I have another friend who reads her future in coffee grounds. She spends hours looking at them, as if she were gazing at the Sistine Chapel. She draws the most extraordinary conclusions about her future: it’s always black. And that’s something that actually does seem to come true over and over, although we can’t rule out that it isn’t a self-fulfilling prophecy. A vicious circle full of dregs. Whatever the case, it’s all a bit crazy, but I have always identified with her. After all, in the mornings, I can’t see a future without coffee either.

Not wishing to anger any theologians for skipping over the more important issues, those of us who believe in God have a kind of VIP card that opens unsuspected little doors. It might not get you into the White House, but I can’t imagine why in heaven’s name you would want to do that anyway, now that it’s been turned into a sort of zoo. But there are little things we can get with our VIP card. One of them is finding a parking spot. Confirmed. A quick prayer and your car will find its spot before anyone else.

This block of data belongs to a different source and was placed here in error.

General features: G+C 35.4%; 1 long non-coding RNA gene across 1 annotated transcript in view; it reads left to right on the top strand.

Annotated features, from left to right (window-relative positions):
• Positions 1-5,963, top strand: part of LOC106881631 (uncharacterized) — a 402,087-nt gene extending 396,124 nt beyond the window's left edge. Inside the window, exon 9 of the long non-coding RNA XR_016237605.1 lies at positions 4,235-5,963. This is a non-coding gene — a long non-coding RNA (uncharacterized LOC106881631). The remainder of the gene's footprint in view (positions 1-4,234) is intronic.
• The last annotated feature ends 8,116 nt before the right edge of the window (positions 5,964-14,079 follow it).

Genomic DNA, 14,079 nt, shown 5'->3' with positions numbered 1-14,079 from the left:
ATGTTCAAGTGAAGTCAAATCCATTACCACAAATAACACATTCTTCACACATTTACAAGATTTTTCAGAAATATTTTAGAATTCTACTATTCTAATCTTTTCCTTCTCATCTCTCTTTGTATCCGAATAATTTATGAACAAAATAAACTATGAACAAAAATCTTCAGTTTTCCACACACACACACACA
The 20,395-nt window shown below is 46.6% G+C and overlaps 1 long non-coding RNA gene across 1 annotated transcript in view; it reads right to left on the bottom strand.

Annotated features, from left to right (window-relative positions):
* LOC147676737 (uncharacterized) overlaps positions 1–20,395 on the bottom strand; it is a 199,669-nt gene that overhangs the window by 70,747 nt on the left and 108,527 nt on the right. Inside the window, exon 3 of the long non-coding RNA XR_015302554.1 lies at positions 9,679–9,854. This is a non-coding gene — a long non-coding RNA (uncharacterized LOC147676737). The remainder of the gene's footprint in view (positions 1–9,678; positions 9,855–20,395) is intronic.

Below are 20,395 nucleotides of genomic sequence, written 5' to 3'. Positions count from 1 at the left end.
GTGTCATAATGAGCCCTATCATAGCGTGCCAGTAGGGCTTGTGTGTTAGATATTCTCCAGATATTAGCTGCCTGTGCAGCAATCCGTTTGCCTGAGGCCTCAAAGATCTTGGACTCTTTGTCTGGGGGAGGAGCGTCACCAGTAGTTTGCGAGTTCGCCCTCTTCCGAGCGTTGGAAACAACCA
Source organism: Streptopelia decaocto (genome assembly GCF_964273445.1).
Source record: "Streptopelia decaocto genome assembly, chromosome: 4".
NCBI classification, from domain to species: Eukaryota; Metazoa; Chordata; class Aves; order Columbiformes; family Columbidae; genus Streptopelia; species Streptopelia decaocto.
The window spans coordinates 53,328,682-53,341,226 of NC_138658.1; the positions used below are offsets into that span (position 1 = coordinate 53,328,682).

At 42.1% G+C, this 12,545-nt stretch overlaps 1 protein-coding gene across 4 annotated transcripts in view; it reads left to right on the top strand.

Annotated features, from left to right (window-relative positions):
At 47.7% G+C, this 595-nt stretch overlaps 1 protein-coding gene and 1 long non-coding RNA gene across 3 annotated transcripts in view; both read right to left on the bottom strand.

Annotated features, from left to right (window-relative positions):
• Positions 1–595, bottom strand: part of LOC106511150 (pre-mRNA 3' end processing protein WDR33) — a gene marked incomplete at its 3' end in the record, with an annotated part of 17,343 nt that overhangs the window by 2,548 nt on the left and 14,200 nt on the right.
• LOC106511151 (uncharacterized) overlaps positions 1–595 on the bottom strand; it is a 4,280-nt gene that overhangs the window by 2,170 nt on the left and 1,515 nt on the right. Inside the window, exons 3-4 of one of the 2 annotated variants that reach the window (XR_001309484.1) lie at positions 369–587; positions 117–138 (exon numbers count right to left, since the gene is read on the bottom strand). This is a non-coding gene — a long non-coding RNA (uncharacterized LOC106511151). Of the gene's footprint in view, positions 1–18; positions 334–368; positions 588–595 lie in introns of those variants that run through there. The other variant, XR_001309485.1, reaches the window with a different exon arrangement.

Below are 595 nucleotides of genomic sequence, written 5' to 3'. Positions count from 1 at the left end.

Being a Christian has never been easy, which is why I believe God has given us these little consolation prizes. I mean, since our life is constant penance, let’s at least give it a bit of pizzazz to attract the lazier potential customers. It works for banks. They charge you hundreds of commissions, but then, after fleecing you, they give you free pots and pans, always so aware of what you most need at every precise moment in your life: frying pans. In the banker’s logic, frying pans make people happy. In God’s logic, which is undoubtedly more accurate, what makes us smile is finding a parking space. Let’s not forget that great quote from Art Buchwald on his deathbed: “My theory is that dying is easy, parking is tough.”